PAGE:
‘A turn back? Great!’: Trump hails more Bible classes in schools
Lawmakers in six states have introduced ‘Bible literacy’ bills, aimed at encouraging high schoolers to brush up on the Old and New Testaments alongside their regular subjects.
The state lawmakers say they want to restore traditional values in schools, while critics including the American Civil Liberties Union (ACLU) say the proposals violate the separation of church and state. The elective classes would allow students to earn extra credit for studying the Bible from a historical and literary perspective.
Although quiet on the topic until now, President Donald Trump sided with the religious lobby on Monday. “Numerous states introducing Bible Literacy classes, giving students the option of studying the Bible,” he tweeted. “Starting to make a turn back? Great!”
Numerous states introducing Bible Literacy classes, giving students the option of studying the Bible. Starting to make a turn back? Great!— Donald J. Trump (@realDonaldTrump) January 28, 2019
The bills have been introduced this month in Florida, Indiana, Missouri, North Dakota, VIrginia, and West Virginia. Similar bills in Alabama, Iowa, and West Virginia failed to pass last year, and a bill allowing elective Bible and Hebrew Scriptures classes passed in Kentucky in 2017.
In all six states considering Bible literacy bills, the House and Senate are both under Republican control. All six have Republican governors, except Virginia. Many of these Republicans have been keen to reintroduce the Bible to public schools, with state Rep. Aaron McWilliams of North Dakota telling Fox News that “without allowing the Bible into schools… we look at establishing a religion of secularism in school by not having anything else.”
The bills have the backing of a coalition of Christian groups known as Project Blitz. The coalition has published a handbook setting out its plan to bring Christian morals into public schools. Within the handbook is a Bible literacy bill template for state legislators to follow, as well as templates for similar bills to display “In God We Trust” on school buildings, and to educate children about the role religion has played in the US’ legal history.
The ACLU has argued that Bible literacy bills violate a First Amendment clause that prohibits government favoring one religion over others. The First Amendment does not prohibit all teaching of the Bible in public schools, however. The Supreme Court has ruled that the Bible may be examined as a historical text, but not used to preach Christianity to students.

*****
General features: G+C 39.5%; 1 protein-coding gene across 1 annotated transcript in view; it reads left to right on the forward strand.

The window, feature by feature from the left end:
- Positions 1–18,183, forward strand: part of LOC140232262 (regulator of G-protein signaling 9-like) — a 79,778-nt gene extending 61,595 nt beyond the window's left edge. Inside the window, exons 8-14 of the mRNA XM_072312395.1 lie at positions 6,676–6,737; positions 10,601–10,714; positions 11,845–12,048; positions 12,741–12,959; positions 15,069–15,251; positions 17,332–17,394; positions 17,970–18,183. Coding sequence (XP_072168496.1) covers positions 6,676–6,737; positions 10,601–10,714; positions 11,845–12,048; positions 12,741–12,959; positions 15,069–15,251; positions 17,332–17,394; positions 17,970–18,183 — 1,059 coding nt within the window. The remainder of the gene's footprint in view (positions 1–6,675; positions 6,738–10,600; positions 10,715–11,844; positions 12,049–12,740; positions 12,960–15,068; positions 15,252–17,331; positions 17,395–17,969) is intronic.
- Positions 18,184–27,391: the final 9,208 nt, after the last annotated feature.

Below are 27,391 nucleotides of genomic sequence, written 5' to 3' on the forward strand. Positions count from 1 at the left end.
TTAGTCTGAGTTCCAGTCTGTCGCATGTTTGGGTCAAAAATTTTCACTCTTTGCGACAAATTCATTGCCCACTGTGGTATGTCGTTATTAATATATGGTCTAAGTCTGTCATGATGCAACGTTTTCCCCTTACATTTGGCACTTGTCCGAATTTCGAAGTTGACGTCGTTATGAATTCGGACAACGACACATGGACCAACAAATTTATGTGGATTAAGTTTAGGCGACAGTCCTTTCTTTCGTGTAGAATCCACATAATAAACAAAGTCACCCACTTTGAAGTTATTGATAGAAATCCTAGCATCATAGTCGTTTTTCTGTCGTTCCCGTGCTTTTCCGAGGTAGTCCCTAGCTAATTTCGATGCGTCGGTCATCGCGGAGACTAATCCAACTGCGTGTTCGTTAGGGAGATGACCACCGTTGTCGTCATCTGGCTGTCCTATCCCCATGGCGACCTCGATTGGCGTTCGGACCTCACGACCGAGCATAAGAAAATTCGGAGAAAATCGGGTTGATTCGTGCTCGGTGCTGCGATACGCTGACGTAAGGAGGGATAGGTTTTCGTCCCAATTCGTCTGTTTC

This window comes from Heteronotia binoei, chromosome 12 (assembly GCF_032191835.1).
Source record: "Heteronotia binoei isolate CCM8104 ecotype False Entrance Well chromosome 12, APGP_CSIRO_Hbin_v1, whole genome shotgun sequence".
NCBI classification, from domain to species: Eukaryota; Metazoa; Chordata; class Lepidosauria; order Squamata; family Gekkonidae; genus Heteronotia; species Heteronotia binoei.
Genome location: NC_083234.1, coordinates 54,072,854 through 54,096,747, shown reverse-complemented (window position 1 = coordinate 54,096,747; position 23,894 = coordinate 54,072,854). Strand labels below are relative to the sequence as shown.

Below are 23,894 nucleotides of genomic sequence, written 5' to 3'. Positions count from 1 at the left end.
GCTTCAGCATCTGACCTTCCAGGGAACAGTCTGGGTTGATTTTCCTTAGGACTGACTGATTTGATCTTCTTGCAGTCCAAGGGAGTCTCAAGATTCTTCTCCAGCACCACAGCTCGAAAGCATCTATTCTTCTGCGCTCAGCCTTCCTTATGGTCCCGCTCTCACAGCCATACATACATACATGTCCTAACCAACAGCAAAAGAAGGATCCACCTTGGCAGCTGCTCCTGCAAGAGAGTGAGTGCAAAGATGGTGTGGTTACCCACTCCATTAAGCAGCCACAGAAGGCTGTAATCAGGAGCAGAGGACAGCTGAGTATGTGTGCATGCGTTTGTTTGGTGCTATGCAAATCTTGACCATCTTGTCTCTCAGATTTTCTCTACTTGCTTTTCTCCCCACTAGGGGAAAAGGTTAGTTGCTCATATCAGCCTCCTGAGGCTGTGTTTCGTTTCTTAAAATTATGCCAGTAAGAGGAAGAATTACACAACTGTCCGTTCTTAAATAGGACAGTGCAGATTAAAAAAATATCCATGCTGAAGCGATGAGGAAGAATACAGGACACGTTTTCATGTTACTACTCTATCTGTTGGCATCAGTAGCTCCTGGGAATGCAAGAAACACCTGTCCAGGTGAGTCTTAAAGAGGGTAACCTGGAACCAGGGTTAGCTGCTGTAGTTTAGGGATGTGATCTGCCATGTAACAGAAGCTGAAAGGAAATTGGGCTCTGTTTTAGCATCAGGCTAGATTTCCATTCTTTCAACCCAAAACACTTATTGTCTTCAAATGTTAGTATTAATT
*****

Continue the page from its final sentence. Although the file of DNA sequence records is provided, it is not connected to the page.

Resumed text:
The proposed bills will have to ensure the Bible is taught neutrally to avoid falling foul of the First Amendment. Virginia’s bill, for example, stated that Bible literacy classes will introduce “students to biblical content, characters, poetry, and narratives that are prerequisites to understanding contemporary society and culture, including literature, art, music, mores, oratory, and public policy.”
Although President Trump has referred to the Bible as his “favorite book,” he seldom speaks publicly about his religious faith. Moreover, Trump has misquoted the Bible in several speeches, and once dismissed the idea of asking God for forgiveness in a TV interview.
Trump’s opponents ridiculed his supposed religiosity on Monday.
Trump is touting "bible literacy" classes this morning. This raises disingenuousness to a whole new level. Trump never reads any books. He is the least religious man alive, and he has certainly never read the Bible voluntarily.— Tony Schwartz (@tonyschwartz) January 28, 2019
Trump encouraging “Bible literacy” is like Charlie Sheen advocating for more self-control.— Dr. Susie Meister (@susie_meister) January 28, 2019
The President who openly admitted to having never asked God for forgiveness for anything, who called a book of the Bible "Two Corinthians," and who had an affair with a porn star and a playmate while his third wife nursed his fifth child....is excited about Bible literacy— Robert Maguire (@RobertMaguire_) January 28, 2019
Trump’s tweet was most likely a nod to the over 90 million evangelical Christian voters in the US who supported him in droves in 2016, and remain a core part of his base.
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